Hit The Deck 2012
Nottingham Rock City, The Rescue Rooms and Stealth
April 22nd 2012

By Lewis Rickson

The first surprise for me of Hit The Deck was achieved by Japanese Crossfaith (7/10) who deliver a high energy performance that the Stealth could barely contain, however, the crowd only really got involved during their expertly delivered cover of the Prodigy’s ‘Omen’.
All band members, in particular bassist Hiroki Ikegawa were all accomplished musicians and their fusion of Metalcore and Hardcore with strings and electronica effects is something quite unique. If I was to have one criticism it was that perhaps the vocals were a little underwhelming and the between song interaction was minimal, however, as all band members are Japanese, I’ll let them off; their passion and energy make up for it.

The first band we catch in Rock City Main Hall was The Dangerous Summer (7/10) and their pop punk sound was a nice change from the Metal and Hardcore dominating the festival. This was perhaps also their biggest problem because from what I could make out the crowd didn’t appear to be all that receptive to their performance, and when vocalist AJ Perdomo expressed his excitement for the upcoming performance by Of Mice And Men this resulted in the biggest reaction from the crowd for the entire set. The lack of audience enthusiasm was no fault of the band though, who executed each song with finesse and skill.

As said previously the crowd in the Rock City Main Hall were mainly there for Of Mice & Men (9/10), arriving before and during the The Dangerous Summer’s set of in order to get the best possible view of one of the most exciting Metalcore bands touring right now. Austin Carlile is a prime example of a front man who seemingly without effort can work any crowd into a frenzy. Their confidence on stage is perhaps the bands greatest asset and their interaction with the crowd was one of the best I have seen, Austin offering his shirt and throwing it into the crowd for awesome effect, whilst ensuring increased sales of band merch. Every band member excelled in what was arguably the performance of the day (not quite) with each song delivered with real passion and ferocity, but without the harshness that you sometimes see with less accomplished performers. A great way to spend a Sunday afternoon.

Heights’ (9/10) performance was the one I had been looking forward to most of all when it was announced, adding to the fact they were performing on the Valencourt Apparel Stage in Stealth just heightened the excitement to what was already shaping up to be a special set.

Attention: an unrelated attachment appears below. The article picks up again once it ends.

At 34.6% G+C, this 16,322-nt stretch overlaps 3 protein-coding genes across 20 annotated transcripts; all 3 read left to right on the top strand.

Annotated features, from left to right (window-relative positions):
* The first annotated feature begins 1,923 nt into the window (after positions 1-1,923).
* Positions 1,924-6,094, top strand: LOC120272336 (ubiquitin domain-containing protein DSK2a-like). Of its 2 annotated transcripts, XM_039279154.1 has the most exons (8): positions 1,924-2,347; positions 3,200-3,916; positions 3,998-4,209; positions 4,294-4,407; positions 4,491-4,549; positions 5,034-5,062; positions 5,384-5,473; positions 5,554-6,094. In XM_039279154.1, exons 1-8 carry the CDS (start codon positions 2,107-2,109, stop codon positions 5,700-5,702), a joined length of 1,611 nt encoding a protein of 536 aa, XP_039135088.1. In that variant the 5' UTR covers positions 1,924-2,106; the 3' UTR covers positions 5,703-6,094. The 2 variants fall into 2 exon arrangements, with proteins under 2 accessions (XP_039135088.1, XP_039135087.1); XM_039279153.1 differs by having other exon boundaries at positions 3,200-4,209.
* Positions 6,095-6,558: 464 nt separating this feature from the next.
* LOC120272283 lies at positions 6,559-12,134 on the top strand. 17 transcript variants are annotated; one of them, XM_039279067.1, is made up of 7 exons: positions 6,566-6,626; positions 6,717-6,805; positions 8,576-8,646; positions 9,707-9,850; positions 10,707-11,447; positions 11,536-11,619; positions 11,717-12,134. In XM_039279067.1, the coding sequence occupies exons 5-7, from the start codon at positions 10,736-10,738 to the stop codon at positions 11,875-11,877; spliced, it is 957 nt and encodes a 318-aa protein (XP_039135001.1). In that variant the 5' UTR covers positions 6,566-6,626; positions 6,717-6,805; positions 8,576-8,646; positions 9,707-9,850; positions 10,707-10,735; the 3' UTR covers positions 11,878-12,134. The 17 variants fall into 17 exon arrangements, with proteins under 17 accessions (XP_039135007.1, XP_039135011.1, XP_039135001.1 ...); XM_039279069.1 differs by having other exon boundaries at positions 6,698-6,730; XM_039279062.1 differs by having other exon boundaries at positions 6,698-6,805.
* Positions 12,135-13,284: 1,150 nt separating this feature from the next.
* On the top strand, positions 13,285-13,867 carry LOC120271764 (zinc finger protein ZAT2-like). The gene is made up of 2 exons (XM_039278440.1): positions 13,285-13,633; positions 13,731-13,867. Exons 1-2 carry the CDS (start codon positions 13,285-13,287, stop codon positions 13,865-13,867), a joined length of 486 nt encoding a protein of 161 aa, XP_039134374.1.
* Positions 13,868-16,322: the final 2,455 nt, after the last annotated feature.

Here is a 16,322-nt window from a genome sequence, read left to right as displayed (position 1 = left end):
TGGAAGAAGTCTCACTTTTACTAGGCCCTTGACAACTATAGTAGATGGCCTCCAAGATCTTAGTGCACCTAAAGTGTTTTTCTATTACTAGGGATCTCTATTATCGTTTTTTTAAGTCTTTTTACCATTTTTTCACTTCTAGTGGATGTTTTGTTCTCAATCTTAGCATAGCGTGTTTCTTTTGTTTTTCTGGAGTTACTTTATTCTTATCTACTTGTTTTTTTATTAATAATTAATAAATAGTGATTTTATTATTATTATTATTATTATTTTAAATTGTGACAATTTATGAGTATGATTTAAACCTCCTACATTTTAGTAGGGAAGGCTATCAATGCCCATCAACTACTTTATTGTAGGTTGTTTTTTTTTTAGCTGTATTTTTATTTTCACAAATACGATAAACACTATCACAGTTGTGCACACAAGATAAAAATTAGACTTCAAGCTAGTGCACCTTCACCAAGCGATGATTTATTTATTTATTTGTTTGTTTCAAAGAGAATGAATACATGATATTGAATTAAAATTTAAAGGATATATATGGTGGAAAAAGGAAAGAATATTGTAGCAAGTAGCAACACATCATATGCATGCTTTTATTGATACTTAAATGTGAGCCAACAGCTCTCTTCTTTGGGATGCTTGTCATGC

I am more pleased than anyone to say it was even better than I thought it was going to be.
During the day I had seen other bands give high energy performances but these guys are quite simply in a different league and the crowd bought into it without hesitation.
During their set vocalist Alex Montgomery orchestrated a mass breakdown, and there was even some crowd surfing despite the best efforts of the security. Add this to what can only be described as musical brilliance and what you have is what you can expect at any Heights’ gig – near perfection. I personally don’t believe that the perfect set exists despite others’ insistence, but this set was just about as close as you can get. Awesome!

I have to be honest I had no interest in seeing The Defiled (8/10), and when I saw their guitarist wearing what looked like a gas mask I had even less interest in staying for their performance but once their set was completed there was a distinct feeling of foot in mouth, because I was more than pleasantly surprised by what I saw. It would not be hard to imagine them performing in the Main Hall with their energetic and often chaotic style of live performance, but the Main Hall’s loss was the Stealth’s gain.
Their electronic influenced Metal was superbly performed and offered the crowd something very different from what they had seen at Stealth for the rest of the day and as they say “variety is the spice of life”.

To not see the entire set of The Cancer Bats (8/10) was without doubt the most gutting aspect of the day because their ability to take a wide array of influences from the Heavy Metal and Southern Metal genres and fuse it into punk rock and hardcore punk is something that is quite unique, and is to be commended for its sheer ambition.
Prior to hearing it I never thought it would work, but never has a person been so happy to be proved wrong, and, as a live set, it works even better. This was one of the few sets during Hit The Deck where there was genuine crossovers in the taste of the crowd which made for a great atmosphere and the Rescue Rooms was full as a result. Unfortunately I only caught about half the set in order to see Rolo Tomassi, and if there was an example of a situation for “wishing I was in two places at once” this would’ve been it.

Although Kids in Glass Houses were personally more of a favourite of mine, seeing Rolo Tomassi (7/10) instead was by no means a disappointment. The newest members of the band (Nathan Fairweather- bass, and Chris Cayford -lead guitar) seem to have slotted in brilliantly with Nathan in particular looking a highly accomplished musician.
Their unique Mathcore sound and fractured structure of their songs will not be to everybody’s taste but the Stealth crowd fully embraced it. This isn’t the first time I have seen Rolo and I have to say this wasn’t the best set I have seen the Sheffield 5-piece perform, but maybe this was my fault having overly high expectations, but considering the bands that I had seen earlier in the day you can hardly blame me.


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